Its really not for 56k modems Chief because they are cheaper to buy another one then to network the way you are doing.

Its basically for DSL.

So, spend $30 for a cheap PCI 57k modem :slight_smile:

If you have Win98 SE it is very easy to get it to work, just go to the add/remove progrmas control panel (on the pc with the modem). Under the windows setup tab click on internet options (or something like that) and check the box for connection sharing. There is a “wizard” that setes it up for you and makes a disk that will configure the other computer. The Win 98 SE connection sharing is not costomizable at all, but it is easy to set up. This also works if the other PC is running Win 95 or Linux.

3com also makes a home networking kit for less than $100. Circuit City and Best Buy should carry it.

You seem to be a little confused about what does what … The hub and cabling are at a lower level than the logical direction of packets. Connection sharing and networking software are independent of each other and of the physical connection method.

I have yet to see anybody having a problem connecting two or more computers through a hub, given working cables. I’ve never seen a problem with establishing a connection between two computers with a crossover cable … until, as always seems to happen, something else is wanted, and it’s usually wanted immediately. With a hub, all you need is an extra cable. Witha straight-through connection; you’re stuck.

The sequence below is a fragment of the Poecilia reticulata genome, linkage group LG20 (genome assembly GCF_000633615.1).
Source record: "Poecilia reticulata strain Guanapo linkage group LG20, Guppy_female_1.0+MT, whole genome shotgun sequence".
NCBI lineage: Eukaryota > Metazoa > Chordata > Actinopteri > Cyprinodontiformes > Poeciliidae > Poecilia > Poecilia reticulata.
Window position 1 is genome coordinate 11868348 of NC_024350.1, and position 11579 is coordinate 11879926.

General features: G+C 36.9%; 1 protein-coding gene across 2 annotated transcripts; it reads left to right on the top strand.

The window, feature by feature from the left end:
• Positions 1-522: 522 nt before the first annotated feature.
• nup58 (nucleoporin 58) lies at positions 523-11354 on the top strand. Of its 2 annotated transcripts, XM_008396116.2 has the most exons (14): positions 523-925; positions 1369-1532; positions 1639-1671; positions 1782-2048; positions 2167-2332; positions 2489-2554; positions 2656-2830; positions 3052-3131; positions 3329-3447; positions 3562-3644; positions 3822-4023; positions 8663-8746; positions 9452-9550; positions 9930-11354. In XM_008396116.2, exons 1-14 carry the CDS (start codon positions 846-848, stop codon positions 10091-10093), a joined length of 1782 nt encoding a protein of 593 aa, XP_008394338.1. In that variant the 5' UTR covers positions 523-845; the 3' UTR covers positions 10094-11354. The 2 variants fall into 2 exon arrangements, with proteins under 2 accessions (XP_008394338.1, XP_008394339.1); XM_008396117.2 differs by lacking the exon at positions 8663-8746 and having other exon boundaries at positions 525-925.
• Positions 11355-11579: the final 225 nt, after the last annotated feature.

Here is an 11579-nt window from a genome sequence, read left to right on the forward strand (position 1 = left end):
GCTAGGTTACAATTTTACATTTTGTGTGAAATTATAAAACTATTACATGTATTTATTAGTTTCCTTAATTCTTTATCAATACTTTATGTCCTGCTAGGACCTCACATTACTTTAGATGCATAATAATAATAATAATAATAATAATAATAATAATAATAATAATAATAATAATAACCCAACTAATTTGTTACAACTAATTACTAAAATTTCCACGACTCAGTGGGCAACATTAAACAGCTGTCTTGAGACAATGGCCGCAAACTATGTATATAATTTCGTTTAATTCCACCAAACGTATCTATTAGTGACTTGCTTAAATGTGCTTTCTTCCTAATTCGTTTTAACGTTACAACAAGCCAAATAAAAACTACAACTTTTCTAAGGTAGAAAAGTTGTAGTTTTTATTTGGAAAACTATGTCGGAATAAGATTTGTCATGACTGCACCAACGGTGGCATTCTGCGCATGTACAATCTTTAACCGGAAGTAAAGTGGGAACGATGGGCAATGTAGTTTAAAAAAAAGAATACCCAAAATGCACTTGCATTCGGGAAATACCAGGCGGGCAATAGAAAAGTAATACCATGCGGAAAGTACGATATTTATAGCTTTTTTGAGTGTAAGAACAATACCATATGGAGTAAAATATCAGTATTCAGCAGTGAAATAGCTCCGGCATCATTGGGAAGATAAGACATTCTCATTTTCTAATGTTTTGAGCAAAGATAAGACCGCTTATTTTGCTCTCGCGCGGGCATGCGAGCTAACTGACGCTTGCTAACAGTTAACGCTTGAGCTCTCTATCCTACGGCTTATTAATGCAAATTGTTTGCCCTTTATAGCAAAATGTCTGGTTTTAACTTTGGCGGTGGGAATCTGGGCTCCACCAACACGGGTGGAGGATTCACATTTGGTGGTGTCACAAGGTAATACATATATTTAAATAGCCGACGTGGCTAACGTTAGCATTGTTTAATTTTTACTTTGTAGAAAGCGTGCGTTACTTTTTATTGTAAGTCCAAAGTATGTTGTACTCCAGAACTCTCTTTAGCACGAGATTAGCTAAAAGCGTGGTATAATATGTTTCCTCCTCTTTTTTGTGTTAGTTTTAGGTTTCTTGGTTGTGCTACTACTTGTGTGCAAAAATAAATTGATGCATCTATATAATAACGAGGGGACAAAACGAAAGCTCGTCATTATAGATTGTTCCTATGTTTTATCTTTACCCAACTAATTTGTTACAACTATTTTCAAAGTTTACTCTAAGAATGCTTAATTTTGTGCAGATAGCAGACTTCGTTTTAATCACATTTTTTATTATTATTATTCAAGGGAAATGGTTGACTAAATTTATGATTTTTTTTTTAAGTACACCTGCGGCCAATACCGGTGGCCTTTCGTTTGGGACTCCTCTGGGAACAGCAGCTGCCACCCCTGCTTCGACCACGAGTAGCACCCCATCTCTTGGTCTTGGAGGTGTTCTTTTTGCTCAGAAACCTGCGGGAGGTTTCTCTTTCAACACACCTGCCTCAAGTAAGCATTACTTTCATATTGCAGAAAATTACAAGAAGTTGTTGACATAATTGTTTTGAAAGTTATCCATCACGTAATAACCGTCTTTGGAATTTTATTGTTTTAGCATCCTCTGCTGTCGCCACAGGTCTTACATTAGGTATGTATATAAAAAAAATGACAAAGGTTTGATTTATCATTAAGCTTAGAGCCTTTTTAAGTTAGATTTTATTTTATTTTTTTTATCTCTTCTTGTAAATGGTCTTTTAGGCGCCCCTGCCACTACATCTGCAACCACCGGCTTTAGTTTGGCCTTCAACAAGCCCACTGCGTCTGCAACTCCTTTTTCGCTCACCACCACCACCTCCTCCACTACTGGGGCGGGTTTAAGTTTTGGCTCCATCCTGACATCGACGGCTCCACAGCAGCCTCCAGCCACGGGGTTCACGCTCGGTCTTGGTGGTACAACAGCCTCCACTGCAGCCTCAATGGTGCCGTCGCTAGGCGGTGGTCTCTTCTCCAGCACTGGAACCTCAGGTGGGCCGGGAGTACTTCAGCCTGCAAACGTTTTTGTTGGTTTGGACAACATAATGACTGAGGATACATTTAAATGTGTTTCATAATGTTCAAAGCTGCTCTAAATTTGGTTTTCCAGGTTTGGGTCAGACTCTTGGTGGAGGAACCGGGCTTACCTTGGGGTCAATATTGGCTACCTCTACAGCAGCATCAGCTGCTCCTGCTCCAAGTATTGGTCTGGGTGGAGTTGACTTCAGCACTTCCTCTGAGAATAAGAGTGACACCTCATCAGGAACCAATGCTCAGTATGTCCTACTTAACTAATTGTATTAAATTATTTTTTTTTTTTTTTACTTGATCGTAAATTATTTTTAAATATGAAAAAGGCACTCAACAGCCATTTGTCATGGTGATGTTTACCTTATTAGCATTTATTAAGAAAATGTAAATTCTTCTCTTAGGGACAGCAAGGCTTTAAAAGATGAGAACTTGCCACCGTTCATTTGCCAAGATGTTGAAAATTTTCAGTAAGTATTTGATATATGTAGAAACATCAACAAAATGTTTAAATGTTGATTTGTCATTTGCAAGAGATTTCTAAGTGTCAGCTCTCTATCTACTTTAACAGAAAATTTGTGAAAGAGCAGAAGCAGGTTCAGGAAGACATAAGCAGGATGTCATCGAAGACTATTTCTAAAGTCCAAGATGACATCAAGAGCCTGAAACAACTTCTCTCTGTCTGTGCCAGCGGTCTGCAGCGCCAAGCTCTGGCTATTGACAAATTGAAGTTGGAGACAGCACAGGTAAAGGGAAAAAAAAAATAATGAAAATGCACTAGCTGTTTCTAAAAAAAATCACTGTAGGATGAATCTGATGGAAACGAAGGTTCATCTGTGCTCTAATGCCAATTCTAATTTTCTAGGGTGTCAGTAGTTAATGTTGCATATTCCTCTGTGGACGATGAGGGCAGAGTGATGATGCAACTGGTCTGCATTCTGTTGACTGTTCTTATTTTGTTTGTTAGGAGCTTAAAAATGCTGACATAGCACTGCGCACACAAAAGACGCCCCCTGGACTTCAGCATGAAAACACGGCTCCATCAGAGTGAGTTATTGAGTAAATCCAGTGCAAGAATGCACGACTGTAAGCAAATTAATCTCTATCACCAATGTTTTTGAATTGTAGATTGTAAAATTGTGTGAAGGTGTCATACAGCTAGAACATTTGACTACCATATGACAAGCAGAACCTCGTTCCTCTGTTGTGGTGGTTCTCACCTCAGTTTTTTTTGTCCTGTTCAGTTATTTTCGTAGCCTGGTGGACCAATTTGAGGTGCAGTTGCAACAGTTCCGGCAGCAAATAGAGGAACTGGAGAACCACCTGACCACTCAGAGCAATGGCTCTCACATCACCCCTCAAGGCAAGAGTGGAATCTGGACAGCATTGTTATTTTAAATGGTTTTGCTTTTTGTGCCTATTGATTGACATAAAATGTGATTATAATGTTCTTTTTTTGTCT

The OP stated that his friend has a hub. If he has a hub, there’s absolutely no reason not to use it.

Once the computers are connected, peer-to-peer networking can be used to transmit data between the computers no matter how the computers are connected. To connect both computers to the Internet through one connection, some kind of further software or hardware will be needed, again no matter how the physical connection between the computers is established.

handy, Wingate or equivalent is often used on dial-ups. I used WIngate on a two-computer setup for a couple of years, and I already owned an extra USR Courier v.everything modem. But I only had two phone lines, and wanted to tie only one up with internetting; my ISP wouldn’t accept a second connection when a connection was already active; and for most web browsing, two computers sharing a 56K connection isn’t much slower than just one computer using that connection (downloading big files is, of course, different). That is, another modem is pretty cheap; another Internet account and another phone line start adding cost real quick.

My wife has an office with her partner, and they share one modem with WIngate. Until about a year ago, the office where I work shared one connection among 10 people using a router; and that connection was nominally 28.8K and seldom that good. Yeah, it was painful, but it worked.

sailor and mblackwell: Yeah, Win98SE has Network Address Translation (NAT). So does Wingate 4.0 (and several other programs). NAT is much more convenient than proxies or client software.